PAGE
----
The Just Go With It guys would smile when I confessed I was pretty new to this and they’d keep their moves within some realm of reason for a beginner, and if I messed up or they messed up they’d just smile some more and wait for me to catch the beat. Sometimes they’d give me a little hint, like “Grab my hand underneath my other hand,” or “Spin once, not twice,” and I’d try to follow and do what I was supposed to do and generally enjoyed myself. They were the ones who were pretty complimentary about my nascent skills and who encouraged me to dance more. Nice, right? I noticed they also kept eye contact and chat a little while we were dancing, which I think is always a nice touch. I had one guy tell me, in this crazy awesome Czech accent, “Ah, the lady in red! She is dancing with me!”
The No! Step On The One! guys, on the other hand. I would tell them that I was beginner and they would take this as a cue to, like, critique my performance . This one guy asked me to dance and was trying to do this crazy turn that I didn’t really get…I would keep not getting it, and he’d keep stopping in the middle of the song with a sniff of exasperation and giving me this tight smile and saying “No, try again!” And I kept trying, and not getting it, and he kept cueing it, as if I was not getting it because he simply hadn’t tried to make me get it enough. The really crazy thing was that he gave every indication of having a terrible time, sighing and rolling his eyes and huffing around…but kept me with him for what was either four whole songs or a reeeeaaaaaalllly long one. And then! He asked me to dance again later. I was sporting the requested three inches of cleavage, yes, but I don’t think that can explain why he would put himself through the purgatory of dancing with such a clearly inferior partner.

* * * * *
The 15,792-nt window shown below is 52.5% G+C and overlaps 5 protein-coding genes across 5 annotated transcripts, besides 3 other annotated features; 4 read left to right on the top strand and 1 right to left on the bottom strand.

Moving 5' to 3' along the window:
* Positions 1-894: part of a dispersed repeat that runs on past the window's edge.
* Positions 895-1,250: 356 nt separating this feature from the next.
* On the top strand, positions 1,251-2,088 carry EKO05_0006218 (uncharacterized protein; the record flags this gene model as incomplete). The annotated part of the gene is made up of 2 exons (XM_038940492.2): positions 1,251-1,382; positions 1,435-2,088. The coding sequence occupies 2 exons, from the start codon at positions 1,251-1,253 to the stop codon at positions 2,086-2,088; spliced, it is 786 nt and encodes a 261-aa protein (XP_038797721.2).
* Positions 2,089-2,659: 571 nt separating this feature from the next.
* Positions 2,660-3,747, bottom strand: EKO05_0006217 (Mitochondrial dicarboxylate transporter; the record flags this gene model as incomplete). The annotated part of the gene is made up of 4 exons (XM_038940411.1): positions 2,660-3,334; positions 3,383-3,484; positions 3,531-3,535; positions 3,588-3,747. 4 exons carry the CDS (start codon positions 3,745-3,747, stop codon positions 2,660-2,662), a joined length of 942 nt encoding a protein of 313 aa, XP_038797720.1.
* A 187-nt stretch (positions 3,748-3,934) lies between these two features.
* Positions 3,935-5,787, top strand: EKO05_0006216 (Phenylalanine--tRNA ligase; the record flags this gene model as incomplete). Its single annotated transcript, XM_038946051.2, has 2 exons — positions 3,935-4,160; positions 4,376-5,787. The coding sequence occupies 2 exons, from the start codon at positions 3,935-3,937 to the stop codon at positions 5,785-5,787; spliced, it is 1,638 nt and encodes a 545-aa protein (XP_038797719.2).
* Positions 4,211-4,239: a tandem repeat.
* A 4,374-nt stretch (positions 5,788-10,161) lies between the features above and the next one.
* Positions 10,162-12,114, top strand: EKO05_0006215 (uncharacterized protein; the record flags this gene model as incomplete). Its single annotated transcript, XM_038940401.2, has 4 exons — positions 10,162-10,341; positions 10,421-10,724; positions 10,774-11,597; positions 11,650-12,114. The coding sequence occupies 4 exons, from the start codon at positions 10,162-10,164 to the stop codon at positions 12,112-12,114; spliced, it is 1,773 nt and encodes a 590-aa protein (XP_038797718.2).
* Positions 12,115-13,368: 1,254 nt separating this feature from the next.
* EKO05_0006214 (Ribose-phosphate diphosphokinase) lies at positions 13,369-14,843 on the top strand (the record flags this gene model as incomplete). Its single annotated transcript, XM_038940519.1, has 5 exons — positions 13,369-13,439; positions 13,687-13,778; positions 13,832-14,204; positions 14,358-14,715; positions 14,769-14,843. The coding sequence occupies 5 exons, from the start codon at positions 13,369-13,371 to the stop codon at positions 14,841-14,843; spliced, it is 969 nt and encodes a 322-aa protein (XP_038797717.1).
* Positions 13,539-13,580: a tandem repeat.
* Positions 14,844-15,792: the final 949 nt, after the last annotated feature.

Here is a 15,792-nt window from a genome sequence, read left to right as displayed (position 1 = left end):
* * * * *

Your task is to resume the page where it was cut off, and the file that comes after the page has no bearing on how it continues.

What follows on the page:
Later in the car that night E and her very cool friend L and I were talking about this sort of behavior.
Chiara: It is just all about the lead, man. Good lead, good dance. Suck lead, suck dance .
E: This one guy actually pushed my shoulders down and told me I needed to relax.
L: This one guy was making comments whenever I messed up and I was like, Well, maybe if you weren’t such a soft lead I’d know what to do!
E: : Seriously. YOU ARE THE LEAD. Whatever happens here is your fault. Not like I can read your mind, Mr. Soft Lead Guy.
L: Oh, I know. If you’re soft, it’s just not going to happen.
[pause while everyone considers the implications of that statement.]
Chiara: If I had a nickel…
Partner inadequacies aside, it was just so much fun. I don’t usually buy too much into the If You Look Good You Feel Good thing but last night I thought there might be a little something to it. It was so fun to get dressed up and to hang out with pretty girls and to be asked to dance and to be complimented on my mad beginner salsa skillz (and also, bizarrely, to be told “Ah, you’re Italian! That explains it!”) and to listen to awesome music and watch some truly phenomenal dancers do their thing. Such a good thing to do last night. We all have issues and we all need to deal with them, right, but I can’t help thinking that dressing up and being awesome on the dance floor is a really good way to do that.